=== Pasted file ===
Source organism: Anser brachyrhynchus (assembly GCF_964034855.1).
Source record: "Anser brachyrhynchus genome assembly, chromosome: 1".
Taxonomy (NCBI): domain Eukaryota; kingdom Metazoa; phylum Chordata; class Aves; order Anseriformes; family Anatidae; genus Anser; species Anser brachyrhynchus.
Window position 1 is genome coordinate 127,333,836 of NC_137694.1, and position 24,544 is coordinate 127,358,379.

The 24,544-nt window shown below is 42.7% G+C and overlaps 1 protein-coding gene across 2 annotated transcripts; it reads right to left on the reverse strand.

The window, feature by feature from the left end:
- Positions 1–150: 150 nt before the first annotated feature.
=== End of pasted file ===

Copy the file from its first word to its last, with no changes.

Source organism: Anser brachyrhynchus (assembly GCF_964034855.1).
Source record: "Anser brachyrhynchus genome assembly, chromosome: 1".
Taxonomy (NCBI): domain Eukaryota; kingdom Metazoa; phylum Chordata; class Aves; order Anseriformes; family Anatidae; genus Anser; species Anser brachyrhynchus.
Window position 1 is genome coordinate 127,333,836 of NC_137694.1, and position 24,544 is coordinate 127,358,379.

The 24,544-nt window shown below is 42.7% G+C and overlaps 1 protein-coding gene across 2 annotated transcripts; it reads right to left on the reverse strand.

The window, feature by feature from the left end:
- Positions 1–150: 150 nt before the first annotated feature.